RAM is not just a fund. To create a franchise, RAM will have to stay on top of the game and constantly create new products to fit the changing shape of its territory as it evolves. Monovski hopes to capitalise on the Renaissance Group's other five businesses, which include the flagship Renaissance Capital investment bank and a retail bank, to find opportunities and capitalise on them. "Firstly, we want to build an emerging-market franchise that can manage people's money, but will also fund itself from the new wealth in the emerging markets," says Monovski.
Monovski's name is already attracting the interest of international institutional investors who have worked with him at Blackrock, but the expanding wealth of businessmen in the region also makes for rich pickings for the fund. For example, in the recently released Forbes magazine annual rich list the number of Russian billionaires on the list has doubled in the last year to 62 and their wealth has also doubled. In parallel to RAM, Jennings has also set up Renaissance Wealth Management that caters to the investment needs of the super-rich in the region. RWM will be an important client for RAM. Currently, most of Russia's super-rich have to go overseas to find professional wealth management.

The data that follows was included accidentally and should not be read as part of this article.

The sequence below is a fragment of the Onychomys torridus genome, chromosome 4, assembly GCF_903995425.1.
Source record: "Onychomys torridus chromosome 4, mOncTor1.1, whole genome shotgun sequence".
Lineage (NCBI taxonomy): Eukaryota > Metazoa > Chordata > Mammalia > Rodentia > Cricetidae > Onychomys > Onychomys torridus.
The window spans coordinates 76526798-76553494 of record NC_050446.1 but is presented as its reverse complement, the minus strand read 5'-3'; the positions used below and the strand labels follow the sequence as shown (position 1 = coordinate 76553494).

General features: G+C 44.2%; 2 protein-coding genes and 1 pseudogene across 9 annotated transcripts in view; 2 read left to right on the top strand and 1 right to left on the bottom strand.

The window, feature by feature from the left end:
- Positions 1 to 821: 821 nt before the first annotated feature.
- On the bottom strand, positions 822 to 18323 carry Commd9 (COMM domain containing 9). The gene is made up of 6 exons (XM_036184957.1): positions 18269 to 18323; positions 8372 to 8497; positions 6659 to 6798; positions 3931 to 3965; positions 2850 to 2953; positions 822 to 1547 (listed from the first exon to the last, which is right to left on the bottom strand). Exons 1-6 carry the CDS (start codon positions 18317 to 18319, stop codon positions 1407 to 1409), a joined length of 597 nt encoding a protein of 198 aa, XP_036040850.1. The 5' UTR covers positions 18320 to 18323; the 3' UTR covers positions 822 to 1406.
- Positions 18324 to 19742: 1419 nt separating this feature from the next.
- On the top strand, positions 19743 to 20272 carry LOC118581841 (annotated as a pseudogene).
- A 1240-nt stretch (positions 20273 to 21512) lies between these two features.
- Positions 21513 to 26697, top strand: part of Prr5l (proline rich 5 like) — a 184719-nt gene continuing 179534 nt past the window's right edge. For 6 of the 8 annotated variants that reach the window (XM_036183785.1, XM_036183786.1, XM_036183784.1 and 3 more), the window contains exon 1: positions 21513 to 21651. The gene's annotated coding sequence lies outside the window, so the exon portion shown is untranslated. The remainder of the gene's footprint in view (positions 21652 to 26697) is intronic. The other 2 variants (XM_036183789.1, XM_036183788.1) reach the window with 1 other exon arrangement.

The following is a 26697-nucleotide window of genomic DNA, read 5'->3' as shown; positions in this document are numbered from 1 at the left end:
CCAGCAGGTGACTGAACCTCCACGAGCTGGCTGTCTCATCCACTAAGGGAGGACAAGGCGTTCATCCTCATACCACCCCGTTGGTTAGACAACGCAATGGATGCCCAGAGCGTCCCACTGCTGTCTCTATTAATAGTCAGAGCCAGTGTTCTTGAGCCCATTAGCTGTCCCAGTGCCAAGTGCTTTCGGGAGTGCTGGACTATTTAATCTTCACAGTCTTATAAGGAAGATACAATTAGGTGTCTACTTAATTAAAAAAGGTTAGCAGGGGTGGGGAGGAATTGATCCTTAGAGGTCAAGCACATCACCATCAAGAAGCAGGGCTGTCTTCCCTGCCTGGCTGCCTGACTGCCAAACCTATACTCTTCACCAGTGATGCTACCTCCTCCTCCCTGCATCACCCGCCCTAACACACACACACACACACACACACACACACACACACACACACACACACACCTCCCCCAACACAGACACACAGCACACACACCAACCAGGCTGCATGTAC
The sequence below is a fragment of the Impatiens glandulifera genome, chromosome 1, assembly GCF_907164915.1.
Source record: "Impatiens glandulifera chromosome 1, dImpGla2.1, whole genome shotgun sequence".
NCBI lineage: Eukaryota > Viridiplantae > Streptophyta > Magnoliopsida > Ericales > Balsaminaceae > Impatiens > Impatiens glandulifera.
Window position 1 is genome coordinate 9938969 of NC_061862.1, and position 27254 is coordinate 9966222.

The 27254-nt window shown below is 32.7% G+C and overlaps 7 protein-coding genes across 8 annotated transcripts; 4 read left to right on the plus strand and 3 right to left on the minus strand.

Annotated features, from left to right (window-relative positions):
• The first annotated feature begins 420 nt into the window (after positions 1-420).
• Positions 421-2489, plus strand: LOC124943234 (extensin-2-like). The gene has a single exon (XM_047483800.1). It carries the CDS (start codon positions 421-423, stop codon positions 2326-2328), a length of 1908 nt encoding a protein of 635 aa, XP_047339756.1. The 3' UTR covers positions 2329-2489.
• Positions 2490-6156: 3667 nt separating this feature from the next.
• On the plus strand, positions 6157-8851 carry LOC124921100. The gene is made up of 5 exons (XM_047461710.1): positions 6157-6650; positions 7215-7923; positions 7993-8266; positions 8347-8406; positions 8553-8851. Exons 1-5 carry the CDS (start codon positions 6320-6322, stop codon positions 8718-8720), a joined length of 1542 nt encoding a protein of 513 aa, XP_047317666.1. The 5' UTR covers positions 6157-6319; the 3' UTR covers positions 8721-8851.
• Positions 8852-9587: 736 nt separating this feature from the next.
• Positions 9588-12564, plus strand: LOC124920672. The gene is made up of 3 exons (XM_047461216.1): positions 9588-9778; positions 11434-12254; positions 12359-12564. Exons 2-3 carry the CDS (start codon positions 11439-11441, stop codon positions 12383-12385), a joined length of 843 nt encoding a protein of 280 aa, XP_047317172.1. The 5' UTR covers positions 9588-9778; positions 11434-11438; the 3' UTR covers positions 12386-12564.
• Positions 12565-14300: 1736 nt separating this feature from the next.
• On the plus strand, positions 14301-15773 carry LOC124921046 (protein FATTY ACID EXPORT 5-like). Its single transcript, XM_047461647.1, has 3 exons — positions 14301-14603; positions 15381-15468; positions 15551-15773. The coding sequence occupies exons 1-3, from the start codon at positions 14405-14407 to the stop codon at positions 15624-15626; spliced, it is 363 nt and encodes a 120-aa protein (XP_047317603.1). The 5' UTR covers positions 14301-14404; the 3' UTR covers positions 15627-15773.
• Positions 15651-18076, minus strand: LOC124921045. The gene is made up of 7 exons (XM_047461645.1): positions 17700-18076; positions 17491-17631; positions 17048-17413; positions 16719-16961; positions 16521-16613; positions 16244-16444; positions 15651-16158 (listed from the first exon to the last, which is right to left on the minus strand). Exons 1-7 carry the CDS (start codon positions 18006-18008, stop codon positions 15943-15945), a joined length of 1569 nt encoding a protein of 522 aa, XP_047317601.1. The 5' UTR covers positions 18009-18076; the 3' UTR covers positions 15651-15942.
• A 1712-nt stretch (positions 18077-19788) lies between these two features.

A bit further down the road, RAM will also sell its products to retail investors. The fund is in the process of getting UCITS 3 registration, which would allow it to sell its products to the man in the street in both Moscow and New York, which should significantly broaden the funds' investment base.
RAM comes into being inheriting $800m worth of successful products from RIM, including a financial institution fund, an infrastructure fund and a pre-IPO bond fund. More products are in the pipeline, such as an agriculture fund and distressed assets fund - both designed to take advantage of hot investment themes of the day. Still, it will take a while to get the new company on its feet. "Building up the fund is going to be a long slow process, as we are in the business of winning trust and you can only do that by consistent long-term performance," says Monovski. "The goal is to be the best in breed and give access to investors large and small to opportunities that are currently unavailable to them."